Roland had read in Janice's e-mail that Clyde Baxter was disbarred for sleeping with a client's twenty-five-year-old daughter while representing the man in a DUI case, allowing this affair to interfere with his responsibilities and causing him to miss crucial filing deadlines. Granted, he might have been served a lesser punishment if he hadn't already had a history of questionable conduct. Roland doubted Andrew came up much in the Bar's considerations when Clyde Baxter's law license was on the chopping block.
"What alternate theory did you have in mind, anyway?" Clyde Baxter inquired.
Roland saw no harm in telling him. After all, he'd announce it however he could if the theory ever gained any traction.
"Marcy Sellers was gay," he explained. "I think she was targeted, and Lilian Harvey got caught in the crossfire or something."
He was spit balling that last part as he had no confirmation of the latter's sexual orientation. He hadn't thought to ask the Sellers following their revelation. After his previous encounter with Gabriel Harvey, he doubted the rest of that family would want to deal with him.
Through the phone, Roland could hear Clyde Baxter chuckling.
"It's as good a theory as anything else," the former attorney was saying. "I'd believe a place as conservative as Pewter would have a nutjob or two who'd go that far. Your problem is the existence of solid evidence that already put a man on Death Row for this. You'd better have something good to counter that if you're gonna open those cans of worms."
He chuckled again. Roland had to concede his point.
"Thanks for your time," he said. There was nothing more to gain from Clyde Baxter.
"Good luck," Clyde Baxter said. "Believe it or not, I'll be rooting for you."
Resigned, Roland hung up the phone and pulled up Janice's e-mail again. There was one more name he saw worth pursuing. He went on the Internet to book another flight, only pausing for a second to consider all the travel expenses his firm was incurring from this pro bono case. They'd be all right.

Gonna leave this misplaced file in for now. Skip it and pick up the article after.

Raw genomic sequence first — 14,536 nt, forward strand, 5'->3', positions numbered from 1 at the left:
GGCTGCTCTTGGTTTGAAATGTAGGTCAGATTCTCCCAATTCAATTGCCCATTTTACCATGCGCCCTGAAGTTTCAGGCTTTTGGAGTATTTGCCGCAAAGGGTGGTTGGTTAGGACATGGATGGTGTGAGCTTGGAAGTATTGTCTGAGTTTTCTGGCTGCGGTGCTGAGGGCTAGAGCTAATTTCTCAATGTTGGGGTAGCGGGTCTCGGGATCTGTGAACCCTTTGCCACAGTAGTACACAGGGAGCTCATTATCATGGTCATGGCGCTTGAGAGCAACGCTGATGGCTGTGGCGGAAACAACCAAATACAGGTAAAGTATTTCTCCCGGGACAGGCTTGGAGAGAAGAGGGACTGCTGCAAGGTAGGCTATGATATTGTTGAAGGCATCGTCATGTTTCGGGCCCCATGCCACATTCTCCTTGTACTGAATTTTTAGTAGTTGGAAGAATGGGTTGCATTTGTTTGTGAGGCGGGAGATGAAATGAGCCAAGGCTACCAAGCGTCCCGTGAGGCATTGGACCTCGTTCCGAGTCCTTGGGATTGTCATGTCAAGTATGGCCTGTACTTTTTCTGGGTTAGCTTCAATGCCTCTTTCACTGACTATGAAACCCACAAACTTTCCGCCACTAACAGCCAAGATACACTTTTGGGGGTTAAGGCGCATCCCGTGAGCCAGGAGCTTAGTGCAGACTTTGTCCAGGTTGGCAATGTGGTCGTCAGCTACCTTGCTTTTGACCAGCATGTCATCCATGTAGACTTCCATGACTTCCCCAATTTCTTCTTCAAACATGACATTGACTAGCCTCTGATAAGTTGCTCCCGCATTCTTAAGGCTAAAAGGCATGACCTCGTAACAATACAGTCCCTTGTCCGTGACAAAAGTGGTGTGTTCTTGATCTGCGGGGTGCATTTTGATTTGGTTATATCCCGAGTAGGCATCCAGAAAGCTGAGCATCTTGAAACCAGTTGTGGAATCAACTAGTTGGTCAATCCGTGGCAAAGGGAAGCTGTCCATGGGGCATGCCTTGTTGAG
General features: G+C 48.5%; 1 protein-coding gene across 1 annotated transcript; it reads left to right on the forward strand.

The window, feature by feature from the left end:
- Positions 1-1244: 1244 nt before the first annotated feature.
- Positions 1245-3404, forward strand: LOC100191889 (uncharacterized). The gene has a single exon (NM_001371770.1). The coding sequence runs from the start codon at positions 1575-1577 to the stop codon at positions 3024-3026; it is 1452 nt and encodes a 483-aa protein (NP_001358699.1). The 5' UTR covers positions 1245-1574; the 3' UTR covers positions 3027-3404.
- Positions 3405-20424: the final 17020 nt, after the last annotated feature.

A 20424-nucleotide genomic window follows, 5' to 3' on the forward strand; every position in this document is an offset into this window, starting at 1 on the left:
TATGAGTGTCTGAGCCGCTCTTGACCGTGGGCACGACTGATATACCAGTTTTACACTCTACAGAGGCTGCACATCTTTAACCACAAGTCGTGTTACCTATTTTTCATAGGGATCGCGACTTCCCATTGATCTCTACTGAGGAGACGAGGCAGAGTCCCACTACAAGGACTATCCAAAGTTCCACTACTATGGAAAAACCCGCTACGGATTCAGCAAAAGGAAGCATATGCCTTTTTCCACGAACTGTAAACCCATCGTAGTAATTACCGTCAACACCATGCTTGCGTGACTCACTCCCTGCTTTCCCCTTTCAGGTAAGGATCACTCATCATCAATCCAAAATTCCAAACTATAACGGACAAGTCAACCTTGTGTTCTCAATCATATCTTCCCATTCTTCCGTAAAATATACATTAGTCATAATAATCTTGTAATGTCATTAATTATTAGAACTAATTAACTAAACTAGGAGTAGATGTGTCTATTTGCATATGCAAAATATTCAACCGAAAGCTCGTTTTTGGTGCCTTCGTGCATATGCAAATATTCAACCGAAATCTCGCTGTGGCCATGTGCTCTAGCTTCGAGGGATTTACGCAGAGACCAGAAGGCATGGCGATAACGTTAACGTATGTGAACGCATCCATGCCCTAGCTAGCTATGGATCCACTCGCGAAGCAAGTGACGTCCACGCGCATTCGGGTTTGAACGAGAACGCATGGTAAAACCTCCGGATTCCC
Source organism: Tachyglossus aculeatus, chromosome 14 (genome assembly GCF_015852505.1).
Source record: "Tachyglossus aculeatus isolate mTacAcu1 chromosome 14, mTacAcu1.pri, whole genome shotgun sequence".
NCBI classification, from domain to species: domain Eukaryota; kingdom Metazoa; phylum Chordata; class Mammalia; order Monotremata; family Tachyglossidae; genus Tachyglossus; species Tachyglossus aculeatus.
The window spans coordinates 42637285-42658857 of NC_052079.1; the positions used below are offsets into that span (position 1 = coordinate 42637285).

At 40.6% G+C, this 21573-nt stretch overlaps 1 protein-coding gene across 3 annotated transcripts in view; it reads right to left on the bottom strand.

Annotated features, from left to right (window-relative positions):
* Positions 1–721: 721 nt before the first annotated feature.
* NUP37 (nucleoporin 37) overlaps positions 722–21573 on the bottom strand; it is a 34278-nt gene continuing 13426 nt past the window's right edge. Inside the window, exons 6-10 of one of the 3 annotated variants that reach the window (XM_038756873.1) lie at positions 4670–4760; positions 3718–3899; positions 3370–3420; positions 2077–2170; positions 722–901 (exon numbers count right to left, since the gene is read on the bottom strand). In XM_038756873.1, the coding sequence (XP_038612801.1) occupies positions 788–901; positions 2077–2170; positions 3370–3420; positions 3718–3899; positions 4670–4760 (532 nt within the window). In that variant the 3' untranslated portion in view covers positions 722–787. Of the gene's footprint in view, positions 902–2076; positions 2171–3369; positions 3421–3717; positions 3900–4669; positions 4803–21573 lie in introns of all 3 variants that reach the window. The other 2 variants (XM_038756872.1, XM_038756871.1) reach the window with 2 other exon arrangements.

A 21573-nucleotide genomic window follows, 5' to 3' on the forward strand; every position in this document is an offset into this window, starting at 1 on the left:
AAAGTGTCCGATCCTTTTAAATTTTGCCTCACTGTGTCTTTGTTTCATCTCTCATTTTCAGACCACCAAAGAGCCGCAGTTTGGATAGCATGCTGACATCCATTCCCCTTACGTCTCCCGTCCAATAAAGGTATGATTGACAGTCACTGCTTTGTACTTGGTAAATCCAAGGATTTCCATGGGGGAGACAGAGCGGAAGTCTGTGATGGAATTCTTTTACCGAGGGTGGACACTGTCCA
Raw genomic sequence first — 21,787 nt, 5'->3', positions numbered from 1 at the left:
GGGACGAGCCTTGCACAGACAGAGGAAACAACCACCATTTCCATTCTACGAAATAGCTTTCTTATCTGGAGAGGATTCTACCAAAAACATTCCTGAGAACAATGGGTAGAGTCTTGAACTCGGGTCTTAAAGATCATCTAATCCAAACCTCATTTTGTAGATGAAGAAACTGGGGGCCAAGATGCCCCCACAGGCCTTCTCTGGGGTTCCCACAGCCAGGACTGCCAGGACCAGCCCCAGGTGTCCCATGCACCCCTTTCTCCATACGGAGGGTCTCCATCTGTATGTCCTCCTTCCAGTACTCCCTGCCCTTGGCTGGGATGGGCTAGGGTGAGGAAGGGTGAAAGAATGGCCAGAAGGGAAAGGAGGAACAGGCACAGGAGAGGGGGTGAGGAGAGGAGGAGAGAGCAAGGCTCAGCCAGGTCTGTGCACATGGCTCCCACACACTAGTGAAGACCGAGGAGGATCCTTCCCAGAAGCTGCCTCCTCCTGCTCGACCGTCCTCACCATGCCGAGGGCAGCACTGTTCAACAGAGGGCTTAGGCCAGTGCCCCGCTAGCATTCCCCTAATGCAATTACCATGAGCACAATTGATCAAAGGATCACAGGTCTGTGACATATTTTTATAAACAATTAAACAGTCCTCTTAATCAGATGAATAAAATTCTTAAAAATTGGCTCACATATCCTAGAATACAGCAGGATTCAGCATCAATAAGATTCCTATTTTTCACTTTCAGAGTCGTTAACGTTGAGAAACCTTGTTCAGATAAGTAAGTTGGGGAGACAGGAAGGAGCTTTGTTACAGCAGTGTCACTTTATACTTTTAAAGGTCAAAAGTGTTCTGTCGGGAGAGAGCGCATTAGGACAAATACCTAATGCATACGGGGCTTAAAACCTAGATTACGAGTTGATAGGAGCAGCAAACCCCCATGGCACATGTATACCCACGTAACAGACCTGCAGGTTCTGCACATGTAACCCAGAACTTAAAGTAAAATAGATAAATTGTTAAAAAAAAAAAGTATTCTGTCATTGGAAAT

These chapters are, for the most part, divided into 3 sections: "Before Homecoming", "After Homecoming", and "Present". There will be a couple exceptions to this structure in the last few chapters. The "After Homecoming" section also has the largest time shift throughout the chapters,.
Pewter is a fictional town in fictional and rural Alter County in western Texas.
Cast of characters:
Marcy Sellers: a new student at Pewter Public High School,, starting her junior year. Was raped and left comatose in the girls' locker room after the Pewter Homecoming game.
Lillian "Lily" Harvey: a junior at Pewter Public High and a cheerleader. Was raped and murdered in the girls' locker room after the Pewter Homecoming game.
Andrew Mooruff: custodian at Pewter Public High. Convicted and sentenced to death for the locker room attack. Awaiting execution on Texas's Death Row.
Keith Darden: sheriff of Alter County. Personally investigated the locker room attack. Lost his bid for reelection.
Clyde Baxter: public defender assigned to represent Andrew at his capital murder trial.
Quince Martin: Alter County District Attorney who prosicuted Andrew for capital murder.
Roland Davis: corporate attorney and former NFL player who is assigned to work pro-bono on Andrew Mooruff's appeals.
Janice Cooper: junior associate assigned to assist Roland in reviewing Andrew's case.
Phillip Decker: paralegal assigned to assist Roland in reviewing Andrew's case.
Valerie Sellers: Marcy's mother.
Burk Sellers: Marcy's father.
Gabriel Harvey: Lily's older brother.
Feedback, specifically suggestions for additions/subtractions/alterations, is always welcome. Enjoy.